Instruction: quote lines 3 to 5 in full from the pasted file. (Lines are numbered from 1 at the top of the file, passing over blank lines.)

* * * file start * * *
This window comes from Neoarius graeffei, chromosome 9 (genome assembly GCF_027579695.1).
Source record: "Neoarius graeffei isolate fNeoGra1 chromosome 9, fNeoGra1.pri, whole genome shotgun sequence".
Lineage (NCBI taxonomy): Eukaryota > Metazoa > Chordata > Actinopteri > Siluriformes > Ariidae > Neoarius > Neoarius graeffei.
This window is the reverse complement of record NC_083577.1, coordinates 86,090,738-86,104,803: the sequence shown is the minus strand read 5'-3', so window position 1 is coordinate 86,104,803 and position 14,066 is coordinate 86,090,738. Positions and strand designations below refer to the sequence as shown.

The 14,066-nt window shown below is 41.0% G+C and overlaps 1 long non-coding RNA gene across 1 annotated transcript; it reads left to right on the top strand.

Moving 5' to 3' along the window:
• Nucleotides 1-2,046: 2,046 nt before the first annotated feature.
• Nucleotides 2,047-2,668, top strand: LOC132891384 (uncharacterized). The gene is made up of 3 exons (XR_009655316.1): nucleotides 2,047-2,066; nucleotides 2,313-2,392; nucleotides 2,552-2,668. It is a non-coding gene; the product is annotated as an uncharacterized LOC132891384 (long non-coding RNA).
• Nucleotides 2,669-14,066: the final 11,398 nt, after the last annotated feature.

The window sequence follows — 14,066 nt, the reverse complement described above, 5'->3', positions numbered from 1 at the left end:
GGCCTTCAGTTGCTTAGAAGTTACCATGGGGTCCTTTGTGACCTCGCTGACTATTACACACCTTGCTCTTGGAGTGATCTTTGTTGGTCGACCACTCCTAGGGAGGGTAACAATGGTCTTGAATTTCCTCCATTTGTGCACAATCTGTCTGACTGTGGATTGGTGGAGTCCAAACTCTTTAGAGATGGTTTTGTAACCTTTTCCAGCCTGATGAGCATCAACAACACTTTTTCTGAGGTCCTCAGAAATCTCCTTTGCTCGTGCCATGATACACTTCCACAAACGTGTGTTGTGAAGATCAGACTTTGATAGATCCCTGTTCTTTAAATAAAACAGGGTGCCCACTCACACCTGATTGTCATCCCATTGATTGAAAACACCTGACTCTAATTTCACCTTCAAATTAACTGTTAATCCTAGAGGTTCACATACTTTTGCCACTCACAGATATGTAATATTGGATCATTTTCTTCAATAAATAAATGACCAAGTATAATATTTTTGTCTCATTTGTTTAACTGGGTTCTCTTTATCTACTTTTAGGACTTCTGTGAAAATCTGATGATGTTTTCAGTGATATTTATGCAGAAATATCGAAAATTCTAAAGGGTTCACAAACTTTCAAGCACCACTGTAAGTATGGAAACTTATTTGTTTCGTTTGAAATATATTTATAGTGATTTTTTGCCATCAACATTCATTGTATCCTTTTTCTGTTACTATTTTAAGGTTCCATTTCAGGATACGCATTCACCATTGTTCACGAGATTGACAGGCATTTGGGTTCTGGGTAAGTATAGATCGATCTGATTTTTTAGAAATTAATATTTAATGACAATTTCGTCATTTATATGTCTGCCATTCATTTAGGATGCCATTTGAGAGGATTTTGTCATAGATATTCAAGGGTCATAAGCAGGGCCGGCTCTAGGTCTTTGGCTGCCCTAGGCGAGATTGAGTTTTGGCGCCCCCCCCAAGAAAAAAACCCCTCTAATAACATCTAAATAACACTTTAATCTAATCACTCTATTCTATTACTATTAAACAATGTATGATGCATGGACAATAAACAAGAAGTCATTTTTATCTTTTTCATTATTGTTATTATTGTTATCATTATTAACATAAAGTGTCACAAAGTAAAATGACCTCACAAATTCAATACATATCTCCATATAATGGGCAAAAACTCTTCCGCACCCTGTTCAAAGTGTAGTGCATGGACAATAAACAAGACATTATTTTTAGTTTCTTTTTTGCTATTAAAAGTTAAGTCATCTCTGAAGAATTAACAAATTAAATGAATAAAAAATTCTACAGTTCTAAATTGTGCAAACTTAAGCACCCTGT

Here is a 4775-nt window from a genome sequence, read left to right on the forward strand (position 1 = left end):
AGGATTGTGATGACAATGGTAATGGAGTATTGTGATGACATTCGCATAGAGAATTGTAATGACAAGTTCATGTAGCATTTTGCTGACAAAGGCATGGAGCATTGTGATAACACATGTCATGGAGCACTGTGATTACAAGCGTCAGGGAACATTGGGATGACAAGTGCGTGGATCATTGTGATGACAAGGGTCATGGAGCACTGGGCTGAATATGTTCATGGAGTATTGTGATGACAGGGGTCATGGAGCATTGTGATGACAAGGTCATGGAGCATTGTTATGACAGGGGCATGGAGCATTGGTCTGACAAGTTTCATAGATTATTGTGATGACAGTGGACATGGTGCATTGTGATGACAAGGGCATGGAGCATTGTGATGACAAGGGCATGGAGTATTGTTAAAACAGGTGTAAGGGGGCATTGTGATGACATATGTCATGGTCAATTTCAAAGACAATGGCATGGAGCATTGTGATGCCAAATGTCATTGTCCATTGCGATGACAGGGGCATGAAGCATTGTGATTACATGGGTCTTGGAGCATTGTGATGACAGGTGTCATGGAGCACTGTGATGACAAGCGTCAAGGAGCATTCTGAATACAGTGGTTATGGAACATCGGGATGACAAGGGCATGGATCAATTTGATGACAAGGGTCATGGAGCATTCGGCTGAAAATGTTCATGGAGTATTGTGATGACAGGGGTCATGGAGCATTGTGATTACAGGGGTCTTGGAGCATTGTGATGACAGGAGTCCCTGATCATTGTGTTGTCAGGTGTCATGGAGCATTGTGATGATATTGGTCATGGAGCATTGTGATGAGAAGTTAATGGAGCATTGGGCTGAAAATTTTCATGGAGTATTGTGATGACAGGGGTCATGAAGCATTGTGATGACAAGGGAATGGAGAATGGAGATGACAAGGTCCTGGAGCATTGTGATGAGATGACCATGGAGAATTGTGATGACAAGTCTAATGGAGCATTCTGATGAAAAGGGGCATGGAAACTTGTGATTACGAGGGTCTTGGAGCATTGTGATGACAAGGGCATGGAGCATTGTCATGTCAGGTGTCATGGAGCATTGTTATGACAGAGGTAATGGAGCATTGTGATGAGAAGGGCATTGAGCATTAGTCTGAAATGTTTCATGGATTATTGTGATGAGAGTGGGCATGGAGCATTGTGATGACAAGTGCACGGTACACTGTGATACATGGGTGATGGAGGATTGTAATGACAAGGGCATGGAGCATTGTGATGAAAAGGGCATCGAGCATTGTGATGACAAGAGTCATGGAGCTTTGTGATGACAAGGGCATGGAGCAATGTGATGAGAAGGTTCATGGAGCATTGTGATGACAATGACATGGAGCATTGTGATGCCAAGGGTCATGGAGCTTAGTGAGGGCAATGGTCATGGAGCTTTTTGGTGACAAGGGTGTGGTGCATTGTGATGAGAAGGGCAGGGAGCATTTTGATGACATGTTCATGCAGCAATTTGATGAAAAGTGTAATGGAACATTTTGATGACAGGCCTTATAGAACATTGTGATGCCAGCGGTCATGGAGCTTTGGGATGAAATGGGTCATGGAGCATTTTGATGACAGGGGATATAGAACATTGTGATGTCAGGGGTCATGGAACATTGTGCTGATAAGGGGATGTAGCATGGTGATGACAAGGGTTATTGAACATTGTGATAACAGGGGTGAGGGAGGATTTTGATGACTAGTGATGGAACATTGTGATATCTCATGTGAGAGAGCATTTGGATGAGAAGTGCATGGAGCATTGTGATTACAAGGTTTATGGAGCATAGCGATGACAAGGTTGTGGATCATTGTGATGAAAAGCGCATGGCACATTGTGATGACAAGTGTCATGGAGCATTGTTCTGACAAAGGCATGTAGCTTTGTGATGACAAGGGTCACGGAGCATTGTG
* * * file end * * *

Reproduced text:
Lineage (NCBI taxonomy): Eukaryota > Metazoa > Chordata > Actinopteri > Siluriformes > Ariidae > Neoarius > Neoarius graeffei.
This window is the reverse complement of record NC_083577.1, coordinates 86,090,738-86,104,803: the sequence shown is the minus strand read 5'-3', so window position 1 is coordinate 86,104,803 and position 14,066 is coordinate 86,090,738. Positions and strand designations below refer to the sequence as shown.

The 14,066-nt window shown below is 41.0% G+C and overlaps 1 long non-coding RNA gene across 1 annotated transcript; it reads left to right on the top strand.